BornRingarum, Östergötland, Sweden, 2 November 1906
DiedLund, Sweden, 10 February 1993
Swedish spectroscopist Bengt Edlén solved a 70-year-old puzzle by identifying emission lines in the solar corona (discovered in 1869 by Thomas Young) with transitions in very highly ionized atoms, thereby demonstrating that the corona is much hotter than the visible surface of the Sun. He received his secondary education in Norrköping, Sweden, and entered the University of Uppsala in 1926, earning a series of degrees ending with a doctorate in 1934.
By 1925, optical spectroscopy had reached a shortest wavelength of 155 Å, while X-ray spectroscopy had reached a longest wavelength of 17 Å. Karl M. G. (“Manne”) Siegbahn of Uppsala, who had received the 1924 Nobel Prize in Physics for his work on X-ray spectroscopy, suggested that Edlén should try to fill in the gap. This led to a doctoral thesis on the ultraviolet spectra of light elements from lithium to oxygen, with wavelength measurements and identifications of energy levels extending up to carbon and nitrogen with four electrons removed and oxygen with five electrons missing. This early work led to the 1932 identification of emission lines of ionized carbon, nitrogen, and oxygen in Wolf-Rayet stars, whose spectra had been something of a mystery since their discovery in the nineteenth century.
After obtaining his degree, Edlén remained at Uppsala as a docent, finally being appointed to the professorship of physics at the University of Lund in 1944, a chair previously held by spectroscopists Anders Ångström and Johannes Rydberg . Edlén continued to work on atomic spectra, focusing on the similarities of atoms that have the same numbers of electrons, following ionization. (For instance, singly ionized magnesium is like sodium, and singly ionized argon like chlorine.) He took a suggestion from Walter Grotrian to follow such sequences right on up to very highly ionized atoms of argon, calcium, iron, and nickel, allowing him to predict the wavelengths that these atoms should emit or absorb. A very important result was that a line at 5,303 Å would be produced by iron deprived of 13 electrons. This wavelength corresponded to a green emission feature seen in the spectrum of the solar corona during eclipses since 1869 and sometimes attributed to a nonexistent new element called “coronium.” In 1942, Edlén identified this and a number of other coronal lines. Because of wartime barriers to transatlantic communication, the news first reached the United States the following year in a paper written by Belgian astronomer Polydore Swings .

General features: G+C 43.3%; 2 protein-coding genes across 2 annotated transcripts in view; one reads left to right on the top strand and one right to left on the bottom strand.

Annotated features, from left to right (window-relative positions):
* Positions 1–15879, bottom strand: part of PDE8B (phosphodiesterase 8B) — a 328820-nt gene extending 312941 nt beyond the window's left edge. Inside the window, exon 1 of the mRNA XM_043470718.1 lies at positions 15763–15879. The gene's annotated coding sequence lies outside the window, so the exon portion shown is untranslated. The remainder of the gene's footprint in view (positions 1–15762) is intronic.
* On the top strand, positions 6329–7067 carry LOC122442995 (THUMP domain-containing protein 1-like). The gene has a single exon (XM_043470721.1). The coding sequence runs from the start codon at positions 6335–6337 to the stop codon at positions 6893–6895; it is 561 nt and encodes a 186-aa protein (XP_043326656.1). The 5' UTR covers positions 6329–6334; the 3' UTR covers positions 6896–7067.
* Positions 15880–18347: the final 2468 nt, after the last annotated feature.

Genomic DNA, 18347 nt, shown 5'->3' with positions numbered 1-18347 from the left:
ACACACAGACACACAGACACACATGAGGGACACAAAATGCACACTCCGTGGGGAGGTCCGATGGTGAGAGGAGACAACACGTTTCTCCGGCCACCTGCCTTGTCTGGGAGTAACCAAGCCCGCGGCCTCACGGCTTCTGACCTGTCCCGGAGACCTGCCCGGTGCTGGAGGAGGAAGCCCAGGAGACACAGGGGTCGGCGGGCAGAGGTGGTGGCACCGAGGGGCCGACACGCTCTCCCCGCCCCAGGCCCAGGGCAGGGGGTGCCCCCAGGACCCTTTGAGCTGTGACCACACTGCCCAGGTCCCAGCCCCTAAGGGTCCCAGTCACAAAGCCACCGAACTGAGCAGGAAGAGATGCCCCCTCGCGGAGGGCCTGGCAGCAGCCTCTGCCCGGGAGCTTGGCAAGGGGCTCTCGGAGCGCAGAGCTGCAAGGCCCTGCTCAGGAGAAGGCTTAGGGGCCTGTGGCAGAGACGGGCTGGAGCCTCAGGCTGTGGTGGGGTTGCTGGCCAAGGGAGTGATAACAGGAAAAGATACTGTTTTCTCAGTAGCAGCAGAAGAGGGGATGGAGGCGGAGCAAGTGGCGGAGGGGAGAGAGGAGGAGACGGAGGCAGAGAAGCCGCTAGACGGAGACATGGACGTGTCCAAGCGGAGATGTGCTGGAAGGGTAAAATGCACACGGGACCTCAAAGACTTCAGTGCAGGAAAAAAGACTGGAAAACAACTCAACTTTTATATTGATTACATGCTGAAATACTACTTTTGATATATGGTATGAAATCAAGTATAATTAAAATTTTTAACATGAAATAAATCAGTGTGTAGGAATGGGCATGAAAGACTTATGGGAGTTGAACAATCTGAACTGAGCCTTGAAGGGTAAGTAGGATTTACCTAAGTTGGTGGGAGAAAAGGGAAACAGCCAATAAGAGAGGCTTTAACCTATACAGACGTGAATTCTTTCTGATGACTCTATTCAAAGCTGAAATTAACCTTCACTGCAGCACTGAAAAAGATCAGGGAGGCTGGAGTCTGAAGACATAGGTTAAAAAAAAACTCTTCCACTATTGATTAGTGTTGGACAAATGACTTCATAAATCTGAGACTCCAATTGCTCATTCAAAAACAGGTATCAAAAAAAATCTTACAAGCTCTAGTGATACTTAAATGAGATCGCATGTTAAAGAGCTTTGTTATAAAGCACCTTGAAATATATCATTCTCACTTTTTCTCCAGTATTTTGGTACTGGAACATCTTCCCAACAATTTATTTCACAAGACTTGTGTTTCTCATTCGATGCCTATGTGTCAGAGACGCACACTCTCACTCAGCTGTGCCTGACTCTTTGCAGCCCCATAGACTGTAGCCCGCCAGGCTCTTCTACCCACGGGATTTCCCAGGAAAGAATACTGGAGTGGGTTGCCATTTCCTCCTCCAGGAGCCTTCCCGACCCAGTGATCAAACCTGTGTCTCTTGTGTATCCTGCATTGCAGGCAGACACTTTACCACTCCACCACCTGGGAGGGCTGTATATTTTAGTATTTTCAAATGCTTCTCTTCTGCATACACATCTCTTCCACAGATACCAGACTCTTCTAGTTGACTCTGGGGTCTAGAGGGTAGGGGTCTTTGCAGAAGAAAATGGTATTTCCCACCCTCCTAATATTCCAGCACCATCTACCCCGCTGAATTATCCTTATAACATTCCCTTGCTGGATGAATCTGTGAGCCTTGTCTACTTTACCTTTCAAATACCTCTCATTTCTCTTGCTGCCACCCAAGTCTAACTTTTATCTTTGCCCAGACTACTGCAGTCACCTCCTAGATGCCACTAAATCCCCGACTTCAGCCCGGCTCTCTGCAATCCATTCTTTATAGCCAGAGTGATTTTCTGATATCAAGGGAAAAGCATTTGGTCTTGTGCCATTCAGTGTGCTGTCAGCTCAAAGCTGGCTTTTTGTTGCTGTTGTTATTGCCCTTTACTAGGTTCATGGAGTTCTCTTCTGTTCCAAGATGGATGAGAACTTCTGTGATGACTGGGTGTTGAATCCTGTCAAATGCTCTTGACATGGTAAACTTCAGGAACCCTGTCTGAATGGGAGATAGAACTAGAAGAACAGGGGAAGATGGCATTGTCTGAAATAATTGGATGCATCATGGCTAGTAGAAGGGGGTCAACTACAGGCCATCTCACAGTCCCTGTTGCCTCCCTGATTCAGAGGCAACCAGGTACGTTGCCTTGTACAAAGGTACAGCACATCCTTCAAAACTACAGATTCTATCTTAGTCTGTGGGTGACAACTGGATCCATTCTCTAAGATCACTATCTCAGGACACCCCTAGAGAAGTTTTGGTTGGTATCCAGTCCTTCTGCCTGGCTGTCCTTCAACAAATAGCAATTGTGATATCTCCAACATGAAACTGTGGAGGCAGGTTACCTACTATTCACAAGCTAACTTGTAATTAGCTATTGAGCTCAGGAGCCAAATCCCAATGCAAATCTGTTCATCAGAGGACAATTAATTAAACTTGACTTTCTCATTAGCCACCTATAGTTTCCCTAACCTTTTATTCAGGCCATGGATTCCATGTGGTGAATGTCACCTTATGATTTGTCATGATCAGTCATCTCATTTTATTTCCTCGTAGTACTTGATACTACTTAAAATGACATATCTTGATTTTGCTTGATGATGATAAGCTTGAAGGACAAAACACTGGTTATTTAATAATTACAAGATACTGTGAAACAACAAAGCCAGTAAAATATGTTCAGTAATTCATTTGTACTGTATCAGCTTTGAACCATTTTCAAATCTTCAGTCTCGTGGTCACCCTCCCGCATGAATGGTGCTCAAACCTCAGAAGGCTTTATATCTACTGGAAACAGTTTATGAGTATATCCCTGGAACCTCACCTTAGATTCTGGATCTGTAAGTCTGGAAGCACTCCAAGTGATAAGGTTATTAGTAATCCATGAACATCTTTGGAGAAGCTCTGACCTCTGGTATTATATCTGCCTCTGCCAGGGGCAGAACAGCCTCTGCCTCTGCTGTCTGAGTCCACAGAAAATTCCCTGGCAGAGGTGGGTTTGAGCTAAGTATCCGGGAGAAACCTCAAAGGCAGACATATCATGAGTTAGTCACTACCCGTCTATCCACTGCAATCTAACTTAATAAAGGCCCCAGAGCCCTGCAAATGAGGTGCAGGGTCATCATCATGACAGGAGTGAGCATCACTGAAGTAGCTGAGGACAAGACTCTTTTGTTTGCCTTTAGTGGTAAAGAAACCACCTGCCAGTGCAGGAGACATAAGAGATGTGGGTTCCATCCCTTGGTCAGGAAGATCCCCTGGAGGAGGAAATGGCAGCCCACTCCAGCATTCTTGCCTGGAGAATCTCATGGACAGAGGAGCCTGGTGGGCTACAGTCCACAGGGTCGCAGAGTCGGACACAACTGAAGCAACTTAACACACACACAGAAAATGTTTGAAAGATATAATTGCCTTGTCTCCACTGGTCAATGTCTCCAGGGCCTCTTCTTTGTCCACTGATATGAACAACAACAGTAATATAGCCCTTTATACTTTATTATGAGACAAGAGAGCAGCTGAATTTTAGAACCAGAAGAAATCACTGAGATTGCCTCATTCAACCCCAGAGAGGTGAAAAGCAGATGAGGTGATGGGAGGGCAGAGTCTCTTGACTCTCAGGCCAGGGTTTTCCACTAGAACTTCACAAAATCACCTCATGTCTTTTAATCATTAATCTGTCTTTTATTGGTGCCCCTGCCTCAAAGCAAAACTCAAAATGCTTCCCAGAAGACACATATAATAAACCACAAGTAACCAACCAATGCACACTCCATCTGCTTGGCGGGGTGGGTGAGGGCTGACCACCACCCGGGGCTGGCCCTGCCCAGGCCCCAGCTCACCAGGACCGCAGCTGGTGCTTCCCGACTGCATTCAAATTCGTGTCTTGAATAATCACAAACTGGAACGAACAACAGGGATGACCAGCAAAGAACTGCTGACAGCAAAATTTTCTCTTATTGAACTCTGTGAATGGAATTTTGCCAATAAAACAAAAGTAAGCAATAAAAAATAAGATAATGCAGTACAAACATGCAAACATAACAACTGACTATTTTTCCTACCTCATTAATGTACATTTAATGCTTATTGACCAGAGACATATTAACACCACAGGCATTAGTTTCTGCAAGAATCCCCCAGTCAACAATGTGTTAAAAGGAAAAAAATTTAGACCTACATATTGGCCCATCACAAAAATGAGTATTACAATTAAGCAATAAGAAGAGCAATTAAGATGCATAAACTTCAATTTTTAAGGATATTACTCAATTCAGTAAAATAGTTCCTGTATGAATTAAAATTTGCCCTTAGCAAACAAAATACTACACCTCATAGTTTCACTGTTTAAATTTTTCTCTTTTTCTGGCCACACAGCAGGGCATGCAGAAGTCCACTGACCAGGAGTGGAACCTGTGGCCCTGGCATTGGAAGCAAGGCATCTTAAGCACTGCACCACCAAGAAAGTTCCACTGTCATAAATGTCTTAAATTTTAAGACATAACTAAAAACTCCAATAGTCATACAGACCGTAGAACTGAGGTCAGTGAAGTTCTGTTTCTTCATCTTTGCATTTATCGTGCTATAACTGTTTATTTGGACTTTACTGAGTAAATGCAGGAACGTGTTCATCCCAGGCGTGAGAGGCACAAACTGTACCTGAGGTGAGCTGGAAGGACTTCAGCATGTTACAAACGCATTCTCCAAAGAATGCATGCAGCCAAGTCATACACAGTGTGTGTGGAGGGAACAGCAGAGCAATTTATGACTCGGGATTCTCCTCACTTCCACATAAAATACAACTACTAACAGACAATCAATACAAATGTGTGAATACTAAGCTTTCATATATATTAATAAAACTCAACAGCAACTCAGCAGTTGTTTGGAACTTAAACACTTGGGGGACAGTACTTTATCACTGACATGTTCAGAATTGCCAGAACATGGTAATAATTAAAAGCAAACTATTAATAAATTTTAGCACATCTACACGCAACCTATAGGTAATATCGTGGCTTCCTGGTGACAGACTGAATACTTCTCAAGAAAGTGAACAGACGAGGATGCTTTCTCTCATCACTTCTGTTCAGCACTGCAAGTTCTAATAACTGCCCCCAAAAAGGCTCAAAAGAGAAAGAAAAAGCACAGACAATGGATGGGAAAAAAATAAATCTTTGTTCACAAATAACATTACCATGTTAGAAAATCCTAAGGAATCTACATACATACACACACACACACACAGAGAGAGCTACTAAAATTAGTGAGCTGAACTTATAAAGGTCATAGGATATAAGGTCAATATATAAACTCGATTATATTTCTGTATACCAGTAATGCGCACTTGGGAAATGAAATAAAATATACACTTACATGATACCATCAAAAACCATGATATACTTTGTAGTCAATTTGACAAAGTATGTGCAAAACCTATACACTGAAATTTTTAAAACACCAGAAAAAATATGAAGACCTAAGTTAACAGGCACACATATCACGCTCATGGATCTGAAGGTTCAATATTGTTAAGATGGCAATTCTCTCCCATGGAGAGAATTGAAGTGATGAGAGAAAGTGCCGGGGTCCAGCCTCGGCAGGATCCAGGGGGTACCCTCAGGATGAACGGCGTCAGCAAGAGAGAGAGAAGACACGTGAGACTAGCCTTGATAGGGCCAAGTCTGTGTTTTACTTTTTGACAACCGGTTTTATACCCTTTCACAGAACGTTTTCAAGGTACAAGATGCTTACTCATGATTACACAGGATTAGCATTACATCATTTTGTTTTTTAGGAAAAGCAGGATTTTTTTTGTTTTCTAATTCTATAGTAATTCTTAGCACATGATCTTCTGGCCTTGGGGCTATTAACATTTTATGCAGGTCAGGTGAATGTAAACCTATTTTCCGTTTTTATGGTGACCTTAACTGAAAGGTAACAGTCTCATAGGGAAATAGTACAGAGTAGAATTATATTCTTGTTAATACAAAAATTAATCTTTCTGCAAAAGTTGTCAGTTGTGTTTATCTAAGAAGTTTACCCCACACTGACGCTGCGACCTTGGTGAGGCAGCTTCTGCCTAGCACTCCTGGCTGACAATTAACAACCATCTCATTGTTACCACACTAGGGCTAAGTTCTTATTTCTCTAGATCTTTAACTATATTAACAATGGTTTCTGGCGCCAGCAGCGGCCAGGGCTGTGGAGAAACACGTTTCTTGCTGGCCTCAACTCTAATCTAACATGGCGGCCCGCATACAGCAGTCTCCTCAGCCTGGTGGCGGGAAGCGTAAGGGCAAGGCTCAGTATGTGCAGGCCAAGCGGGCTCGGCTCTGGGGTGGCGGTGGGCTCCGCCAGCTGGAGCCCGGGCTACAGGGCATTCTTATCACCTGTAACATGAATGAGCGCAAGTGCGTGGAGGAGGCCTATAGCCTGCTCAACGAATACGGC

At Lund, Edlén established a large group of spectroscopists to work on other elements in other ionization states. The lines they predicted very often turned out to occur in the spectra of stars, gaseous nebulae, and even quasars, and the identifications made it possible to use these lines to determine the compositions and temperatures of the astronomical objects. Other features, like a pair of lines due to carbon missing three electrons, proved to be signatures of hot gas flowing away from stars in massive winds. The beginning of ultraviolet astronomy from satellites in the 1970s revealed many more of Edlén’s lines, just as he was reaching emeritus status in 1973. Nonetheless, he continued to be an active member of the community for a number of years beyond retirement.
Among the honors Edlén received for his work were medals and prizes from the Royal Astronomical Society, the Optical Society of America, and the United States National Academy of Sciences.